Maybe the cat got her tongue or she’s suffering from long COVID (sarcasm).
Whatever the reason, Jill Biden had a hard time explaining her husband’s plan to eliminate student debt.
During a meeting with education secretary Miguel Cardona, Jill Biden was asked by a Daily Mail reporter how Biden’s student loan scam holds colleges and university’s accountable.
The First Lady was obviously caught off guard bumbling and fumbling in her response.
“He said he was going to have loan forgiveness during the campaign,” she stated. “I heard him say it over and over again and he followed up on his promise and he kept to it.”
A reporter asks Jill Biden how the President’s student loan forgiveness program helps bring down the cost of higher education:
“Well, he said he was going to have loan forgiveness during the campaign … and he followed up on his promise and kept true to it.” pic.twitter.com/9Q47OHt7DQ
— The Post Millennial (@TPostMillennial) August 31, 2022
To add insult to injury, Joe walks into the room and says, “Whatever she says, I agree with.”
Joe Biden walks in on First Lady Jill Biden’s meeting with Secs. Walsh and Cardona: “Whatever she says, I agree with.”pic.twitter.com/xoqNseJOAK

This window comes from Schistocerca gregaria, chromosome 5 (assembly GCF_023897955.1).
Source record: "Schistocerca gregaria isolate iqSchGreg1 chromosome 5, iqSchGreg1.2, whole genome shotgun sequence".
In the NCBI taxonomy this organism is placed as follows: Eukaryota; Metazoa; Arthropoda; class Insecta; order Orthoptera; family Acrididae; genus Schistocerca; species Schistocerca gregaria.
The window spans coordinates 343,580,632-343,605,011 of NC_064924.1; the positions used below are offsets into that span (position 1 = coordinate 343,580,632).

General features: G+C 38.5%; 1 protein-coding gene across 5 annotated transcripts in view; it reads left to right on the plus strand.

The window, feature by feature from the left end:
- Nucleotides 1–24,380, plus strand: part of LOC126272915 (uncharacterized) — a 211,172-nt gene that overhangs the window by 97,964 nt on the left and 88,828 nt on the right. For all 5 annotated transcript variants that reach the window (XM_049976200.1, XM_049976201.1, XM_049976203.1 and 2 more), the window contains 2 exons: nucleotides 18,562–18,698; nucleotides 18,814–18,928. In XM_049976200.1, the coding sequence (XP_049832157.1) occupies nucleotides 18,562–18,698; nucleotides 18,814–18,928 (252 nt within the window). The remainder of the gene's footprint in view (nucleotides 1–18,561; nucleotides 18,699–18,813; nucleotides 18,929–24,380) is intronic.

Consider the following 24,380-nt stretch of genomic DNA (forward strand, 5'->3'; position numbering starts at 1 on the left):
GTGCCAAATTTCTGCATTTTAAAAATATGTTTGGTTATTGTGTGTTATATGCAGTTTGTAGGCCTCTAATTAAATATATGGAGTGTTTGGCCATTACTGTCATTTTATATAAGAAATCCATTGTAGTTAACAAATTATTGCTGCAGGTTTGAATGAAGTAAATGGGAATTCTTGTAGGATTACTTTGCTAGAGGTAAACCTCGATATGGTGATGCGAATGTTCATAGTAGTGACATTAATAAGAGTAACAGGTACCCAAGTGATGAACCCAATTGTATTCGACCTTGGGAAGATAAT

— Daily Wire (@realDailyWire) August 31, 2022
Recently, Fortune magazine wrote a piece revealing a “gaint loophole in Biden’s student-debt relief” that will cause college tuition to skyrocket.
From Fortune magazine:
Under the Biden administration’s student loan forgiveness plan, IDR [income-driven repayment] borrowers will now pay just 5% of their income for undergraduate loans and 10% for postgraduate loans for a period of 10 or 20 years, depending on how much is owed. The plan will also increase the amount of income that isn’t subject to the IDR from 150% above the poverty line to 225% and eliminate any accrual of interest under the plans.
The issue here is incentives. The IDR plan makes it so that no matter the loan amount, student borrowers make the same payments—5% or 10% of their postgraduation income annually for a period of 10 or 20 years—thereby incentivizing students to borrow as much money as possible, critics say. This, in turn, incentivizes universities to charge as much as they can because they aren’t worried about borrowers being unable to make their payments.
There is no plan and Joe is beholden to big Academia.